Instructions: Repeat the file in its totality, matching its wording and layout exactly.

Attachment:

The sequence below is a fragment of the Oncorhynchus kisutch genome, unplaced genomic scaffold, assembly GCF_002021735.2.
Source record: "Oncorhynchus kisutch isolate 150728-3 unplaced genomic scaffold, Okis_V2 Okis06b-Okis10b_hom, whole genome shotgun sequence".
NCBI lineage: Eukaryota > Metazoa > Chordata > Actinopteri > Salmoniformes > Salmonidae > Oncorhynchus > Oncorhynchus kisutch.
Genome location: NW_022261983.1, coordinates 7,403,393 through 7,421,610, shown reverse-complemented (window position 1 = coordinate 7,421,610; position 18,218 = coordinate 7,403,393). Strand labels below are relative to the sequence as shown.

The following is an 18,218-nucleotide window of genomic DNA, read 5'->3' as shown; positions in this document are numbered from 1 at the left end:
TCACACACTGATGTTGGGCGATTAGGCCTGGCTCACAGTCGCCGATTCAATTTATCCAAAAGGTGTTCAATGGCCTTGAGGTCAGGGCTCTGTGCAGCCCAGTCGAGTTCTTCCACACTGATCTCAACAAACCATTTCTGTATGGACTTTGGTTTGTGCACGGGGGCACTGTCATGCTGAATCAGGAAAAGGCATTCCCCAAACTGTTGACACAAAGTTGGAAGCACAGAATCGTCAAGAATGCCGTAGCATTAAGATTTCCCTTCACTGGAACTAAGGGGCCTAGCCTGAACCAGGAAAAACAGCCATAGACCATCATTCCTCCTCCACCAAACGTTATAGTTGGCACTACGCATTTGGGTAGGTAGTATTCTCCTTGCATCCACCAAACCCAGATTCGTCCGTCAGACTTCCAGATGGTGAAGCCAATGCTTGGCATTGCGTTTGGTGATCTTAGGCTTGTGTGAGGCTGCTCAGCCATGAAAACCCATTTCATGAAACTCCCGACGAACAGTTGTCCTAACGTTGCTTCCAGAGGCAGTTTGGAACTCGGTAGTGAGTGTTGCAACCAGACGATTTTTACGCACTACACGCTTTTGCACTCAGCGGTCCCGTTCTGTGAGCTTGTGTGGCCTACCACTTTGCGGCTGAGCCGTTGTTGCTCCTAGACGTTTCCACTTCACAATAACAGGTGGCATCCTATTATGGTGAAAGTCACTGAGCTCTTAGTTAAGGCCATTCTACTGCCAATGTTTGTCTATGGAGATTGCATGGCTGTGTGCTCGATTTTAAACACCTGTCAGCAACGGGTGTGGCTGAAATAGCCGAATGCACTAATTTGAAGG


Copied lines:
The sequence below is a fragment of the Oncorhynchus kisutch genome, unplaced genomic scaffold, assembly GCF_002021735.2.
Source record: "Oncorhynchus kisutch isolate 150728-3 unplaced genomic scaffold, Okis_V2 Okis06b-Okis10b_hom, whole genome shotgun sequence".
NCBI lineage: Eukaryota > Metazoa > Chordata > Actinopteri > Salmoniformes > Salmonidae > Oncorhynchus > Oncorhynchus kisutch.
Genome location: NW_022261983.1, coordinates 7,403,393 through 7,421,610, shown reverse-complemented (window position 1 = coordinate 7,421,610; position 18,218 = coordinate 7,403,393). Strand labels below are relative to the sequence as shown.

The following is an 18,218-nucleotide window of genomic DNA, read 5'->3' as shown; positions in this document are numbered from 1 at the left end:
TCACACACTGATGTTGGGCGATTAGGCCTGGCTCACAGTCGCCGATTCAATTTATCCAAAAGGTGTTCAATGGCCTTGAGGTCAGGGCTCTGTGCAGCCCAGTCGAGTTCTTCCACACTGATCTCAACAAACCATTTCTGTATGGACTTTGGTTTGTGCACGGGGGCACTGTCATGCTGAATCAGGAAAAGGCATTCCCCAAACTGTTGACACAAAGTTGGAAGCACAGAATCGTCAAGAATGCCGTAGCATTAAGATTTCCCTTCACTGGAACTAAGGGGCCTAGCCTGAACCAGGAAAAACAGCCATAGACCATCATTCCTCCTCCACCAAACGTTATAGTTGGCACTACGCATTTGGGTAGGTAGTATTCTCCTTGCATCCACCAAACCCAGATTCGTCCGTCAGACTTCCAGATGGTGAAGCCAATGCTTGGCATTGCGTTTGGTGATCTTAGGCTTGTGTGAGGCTGCTCAGCCATGAAAACCCATTTCATGAAACTCCCGACGAACAGTTGTCCTAACGTTGCTTCCAGAGGCAGTTTGGAACTCGGTAGTGAGTGTTGCAACCAGACGATTTTTACGCACTACACGCTTTTGCACTCAGCGGTCCCGTTCTGTGAGCTTGTGTGGCCTACCACTTTGCGGCTGAGCCGTTGTTGCTCCTAGACGTTTCCACTTCACAATAACAGGTGGCATCCTATTATGGTGAAAGTCACTGAGCTCTTAGTTAAGGCCATTCTACTGCCAATGTTTGTCTATGGAGATTGCATGGCTGTGTGCTCGATTTTAAACACCTGTCAGCAACGGGTGTGGCTGAAATAGCCGAATGCACTAATTTGAAGG